Posts Tagged ‘ digital publishing ’

Selling Mobile & Tablet Advertising is Different

Over the past several months I’ve been invited to speak about mobile and tablet pursuits from both content and monetization perspectives.  I’ve also spent countless hours with sales people discussing issues they run into when selling mobile advertising.   Let me lay out the crux of the issue in a nutshell; mobile and tablet page views are growing exponentially, yet ad dollars are lagging far behind.  Why is the rift so dramatic?

I feel the lag  occurs primarily due to the lack of knowledge on the interactive aspect of mobile and tablet advertising and  the ‘newness’ factor of mobile and tablet advertising in general (it’s hard to sell it if you don’t fully understand the worth and growth potential).

Take a look at the following graph. It is clear to see that within mobile media the amount of dollars spent on advertising versus the time users spend with content is dramatically unbalanced compared to  other forms of media.  However, newspapers and magazines have the opposite situation; users spend less time with the content, but the advertising dollars are still there!  It’s obvious to see that traditional media must figure out mobile as well as tablet advertising, and the sooner the better!

Today, the primary advertising sold on mobile is display advertising (banner ads).   Many clicks of display/banner ads are inadvertent due to the small size of the screen and therefore cause the analytics to be rather inaccurate.

The solution to the issue is to create interactive landing pages – user experiences that take advantage of the features of the mobile device.

Take a look at the example below (Kohls landing page built for an iPad app).  Rather than displaying a simple banner ad that runs across a small portion of the screen, we’ve created an interactive full scale landing page with maps, store locator, social media links and deal specifics.  This particular ad received 11x more engagement than a banner ad that carried the same promotion.  The key was building an experience for the end user, something that didn’t act or feel like a static ad.  This landing page ad can still be sold using a CPM basis, but at a higher rate due to customization of the ad.

When considering the iPad (or tablets in general) the job of selling and delivering ads is totally different than selling ads on smart phones.  The biggest reason is due to the engagement factor of people using the iPad.  A typical user spends anywhere from 10-20 minutes with most content products.  A highly engaged audience expects to see advertisements, but these advertisements need to be part of the content experience.  Display ads don’t cut it.  Landing page advertising carries highly visual and interactive elements, tied directly to the promotion.  An even more critical component to this process, is the way it the ad is sold to the advertiser.  The Sales person must convey to the advertiser that the iPad/tablet is more like advertising on TV rather than advertising on a website.  CPM selling doesn’t work here.  Similar to television advertising, tablet advertising is a “share of voice” type of sale. It’s more about a percentage of pages viewed or time spent by the user within the content.  This means that if your product is a highly visual and interactive (with a lot of video); users are going to spend 4x as much time on average, as they do with your web product! This is where I highly suggest you learn how to sell share of voice!  If you don’t, you run the risk of selling everything in a bundle format (with print and web), and consequently undervalue inventory on the iPad.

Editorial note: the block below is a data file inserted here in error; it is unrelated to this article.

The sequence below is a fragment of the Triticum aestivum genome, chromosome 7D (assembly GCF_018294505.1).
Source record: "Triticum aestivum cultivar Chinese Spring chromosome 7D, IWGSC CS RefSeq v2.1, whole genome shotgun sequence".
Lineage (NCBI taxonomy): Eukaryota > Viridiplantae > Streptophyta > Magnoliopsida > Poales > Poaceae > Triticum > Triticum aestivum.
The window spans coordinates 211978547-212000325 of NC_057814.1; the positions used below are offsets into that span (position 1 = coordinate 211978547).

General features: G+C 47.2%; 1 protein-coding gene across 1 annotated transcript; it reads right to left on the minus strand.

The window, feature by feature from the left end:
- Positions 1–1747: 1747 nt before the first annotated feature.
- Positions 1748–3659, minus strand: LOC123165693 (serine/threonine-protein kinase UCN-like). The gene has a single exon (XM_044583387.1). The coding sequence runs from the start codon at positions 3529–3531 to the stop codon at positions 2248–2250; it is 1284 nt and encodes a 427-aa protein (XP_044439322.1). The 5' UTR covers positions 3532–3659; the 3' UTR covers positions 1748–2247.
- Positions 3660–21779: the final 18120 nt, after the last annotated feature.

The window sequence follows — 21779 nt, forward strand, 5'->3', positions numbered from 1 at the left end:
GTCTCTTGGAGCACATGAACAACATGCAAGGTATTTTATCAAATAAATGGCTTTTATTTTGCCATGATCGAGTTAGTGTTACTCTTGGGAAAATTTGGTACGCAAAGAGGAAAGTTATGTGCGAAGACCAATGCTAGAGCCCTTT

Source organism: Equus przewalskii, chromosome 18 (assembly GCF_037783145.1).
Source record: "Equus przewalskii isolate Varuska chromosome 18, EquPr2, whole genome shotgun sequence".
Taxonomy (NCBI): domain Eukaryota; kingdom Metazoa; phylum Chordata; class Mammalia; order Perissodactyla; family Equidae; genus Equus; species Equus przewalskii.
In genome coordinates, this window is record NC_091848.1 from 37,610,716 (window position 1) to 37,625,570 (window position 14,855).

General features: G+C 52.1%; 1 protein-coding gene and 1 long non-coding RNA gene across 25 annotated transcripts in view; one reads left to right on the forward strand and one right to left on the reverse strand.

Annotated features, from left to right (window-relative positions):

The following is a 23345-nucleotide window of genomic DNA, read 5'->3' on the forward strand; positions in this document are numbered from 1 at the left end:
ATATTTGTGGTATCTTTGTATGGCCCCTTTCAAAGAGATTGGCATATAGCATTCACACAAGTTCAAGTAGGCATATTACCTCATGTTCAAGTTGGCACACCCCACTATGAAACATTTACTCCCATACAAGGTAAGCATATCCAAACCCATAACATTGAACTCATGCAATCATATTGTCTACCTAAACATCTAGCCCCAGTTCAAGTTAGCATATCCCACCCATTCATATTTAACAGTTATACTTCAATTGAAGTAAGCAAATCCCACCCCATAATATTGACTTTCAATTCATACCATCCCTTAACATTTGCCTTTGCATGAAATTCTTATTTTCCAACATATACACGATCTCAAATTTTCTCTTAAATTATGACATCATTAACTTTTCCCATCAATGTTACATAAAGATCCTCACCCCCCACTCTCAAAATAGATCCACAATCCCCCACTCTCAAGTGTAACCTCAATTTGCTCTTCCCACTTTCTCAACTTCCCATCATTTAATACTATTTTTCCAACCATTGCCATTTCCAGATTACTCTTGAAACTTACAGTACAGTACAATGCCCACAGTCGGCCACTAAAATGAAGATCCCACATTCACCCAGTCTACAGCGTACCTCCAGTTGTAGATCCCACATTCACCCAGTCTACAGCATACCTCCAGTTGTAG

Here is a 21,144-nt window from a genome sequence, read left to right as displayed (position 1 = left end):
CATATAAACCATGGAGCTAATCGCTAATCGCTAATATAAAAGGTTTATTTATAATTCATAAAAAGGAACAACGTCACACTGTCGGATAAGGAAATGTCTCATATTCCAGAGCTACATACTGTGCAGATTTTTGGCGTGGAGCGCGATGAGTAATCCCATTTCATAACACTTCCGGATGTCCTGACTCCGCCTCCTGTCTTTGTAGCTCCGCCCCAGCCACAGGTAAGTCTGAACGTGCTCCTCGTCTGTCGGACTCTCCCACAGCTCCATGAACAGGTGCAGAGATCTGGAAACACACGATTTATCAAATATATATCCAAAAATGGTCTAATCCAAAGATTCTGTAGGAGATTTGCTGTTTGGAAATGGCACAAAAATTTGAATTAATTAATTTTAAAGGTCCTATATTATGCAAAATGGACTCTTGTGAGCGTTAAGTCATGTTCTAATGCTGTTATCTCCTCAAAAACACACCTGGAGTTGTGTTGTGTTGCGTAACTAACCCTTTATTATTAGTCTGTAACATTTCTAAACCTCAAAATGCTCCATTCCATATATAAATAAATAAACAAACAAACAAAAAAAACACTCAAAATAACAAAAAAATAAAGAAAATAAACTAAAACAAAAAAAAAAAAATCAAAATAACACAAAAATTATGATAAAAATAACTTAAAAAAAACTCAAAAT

How do we really get to the bottom of this issue and find a solution to the problem of selling mobile and tablet advertising effectively? The suggestion I have may be considered controversial, but here it is: you must build a separate sales group focused on mobile and tablet.

The majority of traditional media businesses are just now figuring out how to sell interactive on a CPM basis.  This being said, a traditional media sales rep’s plate is already full with selling print, web and other third party products. Then “BAMM!” now comes the duty of selling mobile and tablet as well.  Also, it must be understood that selling mobile advertising requires a lot of hand holding to develop the interactive elements and to create something that will work on small screen.  Also, tablet advertising requires a completely new way of selling and creating ads for advertisers.

Newspapers need to prioritize digital advertising sales if they expect to thrive.” Pew Research Center, March 2012*

If you believe as I do that mobile and tablet represent the largest opportunity on both content and monetization/revenue fronts, you’ll want to avoid adding mobile and tablet to your current sales organization. Rather, you’ll build a separate sales group focused on mobile and tablet.  And, of course consider mobile and tablet advertising as a big piece of the revenue growth required to get back to growing revenues.

Publishing Content For A Device Does NOT Equal New Audience